3d printer maintenance

Discussion in 'Hobby Engineering' started by encode, Dec 4, 2018.

  1. encode

    encode Member

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    Hi all,

    I recently entered the world of 3d printing. Bought a Flashforge Adventurer 3, since I wanted something that would be easy to get going and had an enclosure so ABS printing was possible.

    Included with the "tools" they supply, there is a tiny package of some white grease, obviously intended for lubricating the various rods and things. It's probably enough for a tiny application on each rail/screw and that's it.

    What should I use after that tiny package runs out? What do you guys apply to your 3D printers? And more importantly, where did you get it? There are plenty of recommendations out there, but the brand names don't seem to be available in Australia.

    Thanks!
     
  2. OP
    OP
    encode

    encode Member

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  3. damn duck

    damn duck Member

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    I use the same lubricant you use for bike chains. Some teflon stuff.
     
  4. OP
    OP
    encode

    encode Member

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  5. damn duck

    damn duck Member

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    I don't recommend the aerosol spray, but a drip on solution like this
    images(11).jpg
     
  6. miicah

    miicah Member

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  7. OP
    OP
    encode

    encode Member

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    Looks good. Where did you buy that?
     
  8. damn duck

    damn duck Member

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    Any good bicycle shop will sell it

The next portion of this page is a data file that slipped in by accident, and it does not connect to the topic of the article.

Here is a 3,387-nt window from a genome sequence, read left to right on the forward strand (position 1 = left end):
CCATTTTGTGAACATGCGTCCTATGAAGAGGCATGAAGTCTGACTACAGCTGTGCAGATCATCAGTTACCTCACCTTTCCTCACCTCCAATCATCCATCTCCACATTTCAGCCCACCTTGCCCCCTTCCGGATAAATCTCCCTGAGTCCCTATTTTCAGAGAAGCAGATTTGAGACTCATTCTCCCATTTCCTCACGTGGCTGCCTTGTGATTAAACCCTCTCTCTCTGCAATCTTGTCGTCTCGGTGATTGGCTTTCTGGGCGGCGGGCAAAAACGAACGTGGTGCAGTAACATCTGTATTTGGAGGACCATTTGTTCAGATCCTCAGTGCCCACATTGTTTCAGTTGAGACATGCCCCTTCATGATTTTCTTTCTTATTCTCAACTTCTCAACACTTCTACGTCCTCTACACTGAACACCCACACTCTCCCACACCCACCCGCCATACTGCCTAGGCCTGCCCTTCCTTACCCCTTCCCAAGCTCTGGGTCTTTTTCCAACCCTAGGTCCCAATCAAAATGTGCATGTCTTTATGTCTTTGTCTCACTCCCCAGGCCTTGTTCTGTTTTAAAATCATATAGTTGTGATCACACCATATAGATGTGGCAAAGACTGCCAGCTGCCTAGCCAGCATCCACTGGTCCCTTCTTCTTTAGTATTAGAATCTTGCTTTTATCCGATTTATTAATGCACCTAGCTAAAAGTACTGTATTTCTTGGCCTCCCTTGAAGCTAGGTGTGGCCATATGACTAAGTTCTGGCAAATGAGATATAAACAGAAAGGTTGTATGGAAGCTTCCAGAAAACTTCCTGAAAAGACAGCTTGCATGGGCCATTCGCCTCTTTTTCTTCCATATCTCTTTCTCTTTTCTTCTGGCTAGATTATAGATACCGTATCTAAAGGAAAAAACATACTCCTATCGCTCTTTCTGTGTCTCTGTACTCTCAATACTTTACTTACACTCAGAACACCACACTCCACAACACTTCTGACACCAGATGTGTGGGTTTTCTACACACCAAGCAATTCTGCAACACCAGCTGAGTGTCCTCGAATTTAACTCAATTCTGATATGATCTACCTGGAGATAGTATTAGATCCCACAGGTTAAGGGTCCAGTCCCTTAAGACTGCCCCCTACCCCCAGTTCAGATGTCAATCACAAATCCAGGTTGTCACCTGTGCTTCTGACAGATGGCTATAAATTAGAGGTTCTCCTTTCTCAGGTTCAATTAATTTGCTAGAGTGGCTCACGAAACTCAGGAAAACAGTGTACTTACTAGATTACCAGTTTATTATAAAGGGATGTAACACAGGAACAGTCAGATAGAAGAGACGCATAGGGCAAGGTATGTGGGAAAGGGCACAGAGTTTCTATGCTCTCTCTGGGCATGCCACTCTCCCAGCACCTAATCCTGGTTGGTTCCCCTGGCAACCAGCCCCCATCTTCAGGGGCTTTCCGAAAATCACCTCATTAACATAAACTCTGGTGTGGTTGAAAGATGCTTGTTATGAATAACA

9. OP
    OP
    encode

    encode Member

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    Ahh, that's the missing link. I've only looked at Bunnings and super cheap auto.
    Thanks!
     
  10. apsilon

    apsilon Member

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    White grease is most likely white lithium grease so that might be another option.
     
  11. OP
    OP
    encode

    encode Member

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  12. apsilon

    apsilon Member

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    Oh, didn't notice the age of this thread when I replied LOL. Just ordered my first 3D printer last night and was browsing around and must've gone back further than I thought.
     
  13. OP
    OP
    encode

    encode Member

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    All good. Might be handy for someone else with the same question.
     
  14. aXis

    aXis Member

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    That 3-in-1 oil is not great. It's very thin and tends to dissipate too quick. There is also the issue that any oily/greasy surface will tend to attract and hold dust, increasing wear.